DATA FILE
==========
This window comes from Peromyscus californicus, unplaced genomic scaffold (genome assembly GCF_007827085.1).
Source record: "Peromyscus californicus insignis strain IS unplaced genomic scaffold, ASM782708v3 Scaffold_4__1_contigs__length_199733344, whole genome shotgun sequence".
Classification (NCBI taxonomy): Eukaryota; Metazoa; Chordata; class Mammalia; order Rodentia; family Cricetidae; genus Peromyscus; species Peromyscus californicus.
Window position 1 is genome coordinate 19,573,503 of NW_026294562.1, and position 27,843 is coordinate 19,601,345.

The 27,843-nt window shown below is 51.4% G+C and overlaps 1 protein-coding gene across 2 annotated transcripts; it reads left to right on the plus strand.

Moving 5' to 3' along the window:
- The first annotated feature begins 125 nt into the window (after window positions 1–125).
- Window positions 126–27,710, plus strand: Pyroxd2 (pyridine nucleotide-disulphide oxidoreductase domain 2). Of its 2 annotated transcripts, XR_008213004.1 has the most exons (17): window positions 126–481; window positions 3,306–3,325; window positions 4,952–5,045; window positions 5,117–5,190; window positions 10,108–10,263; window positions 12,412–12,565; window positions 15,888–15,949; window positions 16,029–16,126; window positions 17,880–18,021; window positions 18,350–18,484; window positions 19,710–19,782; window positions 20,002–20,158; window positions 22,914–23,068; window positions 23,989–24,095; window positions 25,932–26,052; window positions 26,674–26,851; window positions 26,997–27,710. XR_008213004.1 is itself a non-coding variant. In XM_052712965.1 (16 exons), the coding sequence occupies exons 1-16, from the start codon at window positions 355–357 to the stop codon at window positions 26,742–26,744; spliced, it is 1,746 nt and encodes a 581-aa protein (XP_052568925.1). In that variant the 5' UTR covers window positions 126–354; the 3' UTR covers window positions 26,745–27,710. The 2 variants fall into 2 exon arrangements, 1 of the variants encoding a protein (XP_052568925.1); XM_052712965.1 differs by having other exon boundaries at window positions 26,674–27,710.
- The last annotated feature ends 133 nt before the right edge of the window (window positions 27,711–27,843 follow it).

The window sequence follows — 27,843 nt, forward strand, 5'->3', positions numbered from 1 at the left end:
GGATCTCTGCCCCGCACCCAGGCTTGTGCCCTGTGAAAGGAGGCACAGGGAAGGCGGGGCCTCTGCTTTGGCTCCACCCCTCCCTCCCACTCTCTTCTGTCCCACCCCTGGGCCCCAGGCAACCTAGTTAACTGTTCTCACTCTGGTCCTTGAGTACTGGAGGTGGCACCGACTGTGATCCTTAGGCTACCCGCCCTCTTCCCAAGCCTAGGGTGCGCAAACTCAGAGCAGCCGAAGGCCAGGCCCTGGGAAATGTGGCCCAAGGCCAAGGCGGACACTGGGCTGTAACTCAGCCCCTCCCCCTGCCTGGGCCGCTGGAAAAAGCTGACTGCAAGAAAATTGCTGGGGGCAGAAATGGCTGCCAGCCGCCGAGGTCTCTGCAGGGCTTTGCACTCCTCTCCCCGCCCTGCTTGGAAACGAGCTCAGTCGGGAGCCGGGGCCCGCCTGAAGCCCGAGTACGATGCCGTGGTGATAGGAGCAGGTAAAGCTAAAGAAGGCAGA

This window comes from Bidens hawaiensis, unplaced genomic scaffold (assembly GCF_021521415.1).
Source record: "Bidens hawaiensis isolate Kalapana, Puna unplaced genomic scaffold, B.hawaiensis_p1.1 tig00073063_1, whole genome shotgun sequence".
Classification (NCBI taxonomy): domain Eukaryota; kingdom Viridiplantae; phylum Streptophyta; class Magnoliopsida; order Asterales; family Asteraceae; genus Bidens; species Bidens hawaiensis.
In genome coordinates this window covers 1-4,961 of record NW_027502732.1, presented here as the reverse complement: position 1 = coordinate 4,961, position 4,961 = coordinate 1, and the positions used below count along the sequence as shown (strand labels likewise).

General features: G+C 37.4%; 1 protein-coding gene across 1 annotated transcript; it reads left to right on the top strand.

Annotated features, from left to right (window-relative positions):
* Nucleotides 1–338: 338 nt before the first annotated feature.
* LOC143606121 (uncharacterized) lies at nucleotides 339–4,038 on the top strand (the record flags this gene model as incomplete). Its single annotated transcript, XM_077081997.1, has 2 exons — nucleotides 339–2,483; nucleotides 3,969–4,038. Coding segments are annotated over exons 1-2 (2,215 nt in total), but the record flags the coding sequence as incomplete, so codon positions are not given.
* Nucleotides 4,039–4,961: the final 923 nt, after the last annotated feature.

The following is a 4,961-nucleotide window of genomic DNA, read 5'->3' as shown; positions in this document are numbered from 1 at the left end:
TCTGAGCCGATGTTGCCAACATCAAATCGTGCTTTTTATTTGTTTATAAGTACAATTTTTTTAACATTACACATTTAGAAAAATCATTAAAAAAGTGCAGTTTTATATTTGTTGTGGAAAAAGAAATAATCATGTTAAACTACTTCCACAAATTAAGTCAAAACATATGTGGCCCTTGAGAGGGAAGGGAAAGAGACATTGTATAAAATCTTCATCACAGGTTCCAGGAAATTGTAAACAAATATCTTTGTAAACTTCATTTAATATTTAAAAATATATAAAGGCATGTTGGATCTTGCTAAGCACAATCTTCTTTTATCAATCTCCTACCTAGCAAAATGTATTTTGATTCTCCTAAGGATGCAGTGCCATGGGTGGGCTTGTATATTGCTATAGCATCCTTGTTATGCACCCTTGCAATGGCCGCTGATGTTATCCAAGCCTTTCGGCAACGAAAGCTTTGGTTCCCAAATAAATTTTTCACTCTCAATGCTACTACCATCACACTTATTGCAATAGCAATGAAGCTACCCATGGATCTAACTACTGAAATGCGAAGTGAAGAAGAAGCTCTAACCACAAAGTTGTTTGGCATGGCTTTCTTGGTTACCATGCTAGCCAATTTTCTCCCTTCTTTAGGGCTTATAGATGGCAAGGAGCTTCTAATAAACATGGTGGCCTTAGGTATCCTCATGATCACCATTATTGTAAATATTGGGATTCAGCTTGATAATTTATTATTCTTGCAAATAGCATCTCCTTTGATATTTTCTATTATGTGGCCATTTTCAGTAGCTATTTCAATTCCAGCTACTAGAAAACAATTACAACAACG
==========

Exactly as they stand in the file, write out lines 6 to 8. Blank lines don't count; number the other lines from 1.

Moving 5' to 3' along the window:
- The first annotated feature begins 125 nt into the window (after window positions 1–125).
- Window positions 126–27,710, plus strand: Pyroxd2 (pyridine nucleotide-disulphide oxidoreductase domain 2). Of its 2 annotated transcripts, XR_008213004.1 has the most exons (17): window positions 126–481; window positions 3,306–3,325; window positions 4,952–5,045; window positions 5,117–5,190; window positions 10,108–10,263; window positions 12,412–12,565; window positions 15,888–15,949; window positions 16,029–16,126; window positions 17,880–18,021; window positions 18,350–18,484; window positions 19,710–19,782; window positions 20,002–20,158; window positions 22,914–23,068; window positions 23,989–24,095; window positions 25,932–26,052; window positions 26,674–26,851; window positions 26,997–27,710. XR_008213004.1 is itself a non-coding variant. In XM_052712965.1 (16 exons), the coding sequence occupies exons 1-16, from the start codon at window positions 355–357 to the stop codon at window positions 26,742–26,744; spliced, it is 1,746 nt and encodes a 581-aa protein (XP_052568925.1). In that variant the 5' UTR covers window positions 126–354; the 3' UTR covers window positions 26,745–27,710. The 2 variants fall into 2 exon arrangements, 1 of the variants encoding a protein (XP_052568925.1); XM_052712965.1 differs by having other exon boundaries at window positions 26,674–27,710.